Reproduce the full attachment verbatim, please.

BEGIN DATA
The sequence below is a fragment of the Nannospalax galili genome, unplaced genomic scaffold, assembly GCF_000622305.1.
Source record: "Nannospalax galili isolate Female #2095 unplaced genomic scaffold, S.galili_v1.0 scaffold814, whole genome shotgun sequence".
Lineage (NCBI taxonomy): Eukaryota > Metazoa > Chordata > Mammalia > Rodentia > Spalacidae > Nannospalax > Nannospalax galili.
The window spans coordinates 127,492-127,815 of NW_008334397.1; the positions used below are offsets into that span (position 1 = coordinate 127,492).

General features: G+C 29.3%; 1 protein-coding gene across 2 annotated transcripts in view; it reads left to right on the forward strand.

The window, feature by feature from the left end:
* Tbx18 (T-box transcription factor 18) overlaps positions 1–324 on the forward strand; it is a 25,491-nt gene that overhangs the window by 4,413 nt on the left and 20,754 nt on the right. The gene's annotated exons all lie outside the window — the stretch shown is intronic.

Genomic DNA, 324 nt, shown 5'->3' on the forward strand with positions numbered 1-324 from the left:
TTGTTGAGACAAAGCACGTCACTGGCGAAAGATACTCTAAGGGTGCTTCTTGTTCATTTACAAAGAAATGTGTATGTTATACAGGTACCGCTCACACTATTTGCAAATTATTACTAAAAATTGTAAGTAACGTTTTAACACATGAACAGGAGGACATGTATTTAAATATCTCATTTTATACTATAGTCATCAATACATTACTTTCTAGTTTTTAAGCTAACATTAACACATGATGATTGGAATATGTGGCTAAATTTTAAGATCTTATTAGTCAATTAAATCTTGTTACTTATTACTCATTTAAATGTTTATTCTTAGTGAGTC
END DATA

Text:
The sequence below is a fragment of the Nannospalax galili genome, unplaced genomic scaffold, assembly GCF_000622305.1.
Source record: "Nannospalax galili isolate Female #2095 unplaced genomic scaffold, S.galili_v1.0 scaffold814, whole genome shotgun sequence".
Lineage (NCBI taxonomy): Eukaryota > Metazoa > Chordata > Mammalia > Rodentia > Spalacidae > Nannospalax > Nannospalax galili.
The window spans coordinates 127,492-127,815 of NW_008334397.1; the positions used below are offsets into that span (position 1 = coordinate 127,492).

General features: G+C 29.3%; 1 protein-coding gene across 2 annotated transcripts in view; it reads left to right on the forward strand.

The window, feature by feature from the left end:
* Tbx18 (T-box transcription factor 18) overlaps positions 1–324 on the forward strand; it is a 25,491-nt gene that overhangs the window by 4,413 nt on the left and 20,754 nt on the right. The gene's annotated exons all lie outside the window — the stretch shown is intronic.

Genomic DNA, 324 nt, shown 5'->3' on the forward strand with positions numbered 1-324 from the left:
TTGTTGAGACAAAGCACGTCACTGGCGAAAGATACTCTAAGGGTGCTTCTTGTTCATTTACAAAGAAATGTGTATGTTATACAGGTACCGCTCACACTATTTGCAAATTATTACTAAAAATTGTAAGTAACGTTTTAACACATGAACAGGAGGACATGTATTTAAATATCTCATTTTATACTATAGTCATCAATACATTACTTTCTAGTTTTTAAGCTAACATTAACACATGATGATTGGAATATGTGGCTAAATTTTAAGATCTTATTAGTCAATTAAATCTTGTTACTTATTACTCATTTAAATGTTTATTCTTAGTGAGTC